The success of your strategy depends on your ability to get—and maintain—engagement. This is why one of the best ways to improve your Digital Customer Education strategy is to introduce a certification program.

The best example of this in action is HubSpot’s certification program.

By offering certifications on both its technology and greater industry (sales and marketing), HubSpot gives customers and prospects something tangible to work toward, encouraging engagement and long-term learning. You can do the same thing. 

3 Customer Education Program Examples

Building out your customer education plan and need some inspiration? Here are a few examples of customer education programs and how they apply some of the customer best practices mentioned above.

HubSpot: Aligning its Program With the Business


HubSpot is the leader of the customer education industry. It was first to the party and continues to set the bar, helping the company grow to more than 100,000 customers and $1 billion in annual recurring revenue (ARR). 

A key driver of this growth is HubSpot’s proven ability to align its academy with the company’s goals (i.e., everything in The HubSpot Academy connects to the inbound methodology and content flywheel, which is what HubSpot’s known for). 

Shopify: Aligning its Academy With Brand Standards

The customer experience (CX) continues to emerge as a key differentiator for companies. Historically, the way most companies approached this was to improve the user interface (UI) of their product or hire more support reps. Those are still great options, but there’s another way: Align every owned channel with your brand’s design so that when your customers jump from touchpoint to touchpoint — for example, from your website to your academy — they get the same experience.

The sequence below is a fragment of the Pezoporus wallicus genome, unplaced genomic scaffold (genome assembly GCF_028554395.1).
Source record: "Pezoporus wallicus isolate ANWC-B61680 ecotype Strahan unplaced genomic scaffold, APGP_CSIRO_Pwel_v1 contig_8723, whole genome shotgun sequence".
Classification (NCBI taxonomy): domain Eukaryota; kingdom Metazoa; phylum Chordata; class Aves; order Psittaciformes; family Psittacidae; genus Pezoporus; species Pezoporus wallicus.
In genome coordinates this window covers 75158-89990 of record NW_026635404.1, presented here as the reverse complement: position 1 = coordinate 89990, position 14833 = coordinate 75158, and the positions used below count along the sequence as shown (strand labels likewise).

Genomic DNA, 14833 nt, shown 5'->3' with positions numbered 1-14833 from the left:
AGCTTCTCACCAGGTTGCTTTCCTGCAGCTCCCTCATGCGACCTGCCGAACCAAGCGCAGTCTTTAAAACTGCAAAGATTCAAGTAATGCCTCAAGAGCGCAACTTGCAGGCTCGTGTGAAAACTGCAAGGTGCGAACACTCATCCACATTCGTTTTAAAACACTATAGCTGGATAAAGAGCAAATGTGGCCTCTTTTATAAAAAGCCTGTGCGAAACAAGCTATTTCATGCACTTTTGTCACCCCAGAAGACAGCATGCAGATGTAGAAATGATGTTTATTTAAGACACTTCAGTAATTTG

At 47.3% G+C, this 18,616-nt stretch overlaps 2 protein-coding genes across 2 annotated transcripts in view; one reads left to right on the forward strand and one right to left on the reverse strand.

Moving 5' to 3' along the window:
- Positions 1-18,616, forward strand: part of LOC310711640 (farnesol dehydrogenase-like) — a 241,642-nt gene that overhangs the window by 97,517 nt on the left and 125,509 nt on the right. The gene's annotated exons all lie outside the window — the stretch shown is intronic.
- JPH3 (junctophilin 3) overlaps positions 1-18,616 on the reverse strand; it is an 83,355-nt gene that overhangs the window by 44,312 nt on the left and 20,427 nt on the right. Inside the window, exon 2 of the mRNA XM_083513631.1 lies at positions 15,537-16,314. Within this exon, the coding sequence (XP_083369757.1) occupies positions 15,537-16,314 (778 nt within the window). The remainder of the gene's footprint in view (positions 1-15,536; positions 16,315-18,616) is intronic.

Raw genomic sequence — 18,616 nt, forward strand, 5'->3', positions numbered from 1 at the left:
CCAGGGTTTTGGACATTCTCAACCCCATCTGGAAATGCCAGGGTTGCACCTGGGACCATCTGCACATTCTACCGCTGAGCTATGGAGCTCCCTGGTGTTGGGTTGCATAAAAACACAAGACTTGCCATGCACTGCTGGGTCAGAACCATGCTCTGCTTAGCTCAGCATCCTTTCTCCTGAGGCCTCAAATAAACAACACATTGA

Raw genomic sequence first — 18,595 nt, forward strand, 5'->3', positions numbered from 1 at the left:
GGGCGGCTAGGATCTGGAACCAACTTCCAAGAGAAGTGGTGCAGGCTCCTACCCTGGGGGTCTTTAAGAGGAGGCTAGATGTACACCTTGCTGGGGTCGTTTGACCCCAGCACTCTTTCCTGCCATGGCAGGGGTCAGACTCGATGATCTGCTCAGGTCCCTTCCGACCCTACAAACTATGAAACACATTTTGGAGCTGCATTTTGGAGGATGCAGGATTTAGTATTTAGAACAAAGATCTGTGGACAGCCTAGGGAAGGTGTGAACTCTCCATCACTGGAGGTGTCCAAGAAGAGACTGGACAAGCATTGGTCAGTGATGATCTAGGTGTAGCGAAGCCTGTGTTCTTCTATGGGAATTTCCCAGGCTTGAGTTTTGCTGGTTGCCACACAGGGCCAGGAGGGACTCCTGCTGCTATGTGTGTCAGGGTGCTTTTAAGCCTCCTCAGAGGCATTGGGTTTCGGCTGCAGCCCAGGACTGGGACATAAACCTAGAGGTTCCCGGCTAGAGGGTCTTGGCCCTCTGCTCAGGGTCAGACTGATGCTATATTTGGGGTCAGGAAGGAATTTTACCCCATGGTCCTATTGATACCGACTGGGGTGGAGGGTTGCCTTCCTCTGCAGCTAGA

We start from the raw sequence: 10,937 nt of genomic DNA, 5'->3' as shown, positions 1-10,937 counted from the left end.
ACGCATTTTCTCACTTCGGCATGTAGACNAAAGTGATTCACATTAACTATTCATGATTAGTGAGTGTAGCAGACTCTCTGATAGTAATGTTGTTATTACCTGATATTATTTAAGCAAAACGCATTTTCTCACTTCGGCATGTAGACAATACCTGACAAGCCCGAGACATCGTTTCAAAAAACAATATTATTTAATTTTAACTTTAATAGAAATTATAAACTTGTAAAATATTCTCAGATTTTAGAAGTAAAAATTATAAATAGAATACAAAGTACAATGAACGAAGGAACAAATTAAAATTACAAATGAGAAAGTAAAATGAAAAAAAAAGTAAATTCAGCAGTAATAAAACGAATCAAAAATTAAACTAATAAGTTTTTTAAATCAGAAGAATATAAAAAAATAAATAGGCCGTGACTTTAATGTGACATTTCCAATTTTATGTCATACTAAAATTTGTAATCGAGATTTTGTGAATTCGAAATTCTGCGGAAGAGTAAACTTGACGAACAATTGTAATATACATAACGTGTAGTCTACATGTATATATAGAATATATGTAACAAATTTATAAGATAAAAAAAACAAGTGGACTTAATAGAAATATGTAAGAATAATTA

Shopify does a great job of this. No matter how a customer lands on its academy, they’ll immediately know they’re still in Shopify’s world. 

Amazon Web Service (AWS): Creating Brand Champions With Certifications

Scroll through your LinkedIn feed and don’t stop until you see one of your connections posting about how they just got one of AWS’ certifications. By giving people, including customers and prospects, something to work toward and a way to enrich their professional lives, AWS encourages continued engagement with its academy — and because AWS is constantly changing and its certifications evolve, it has a repeatable way to keep people coming back. 

Improving Your Customer Education Strategy With Gainsight Customer Education

The above tips and tricks are all great ways to improve your customer education strategy, but here’s one more: Team up with Gainsight.

Learn more about how we can help you take your digital customer education program to the next level!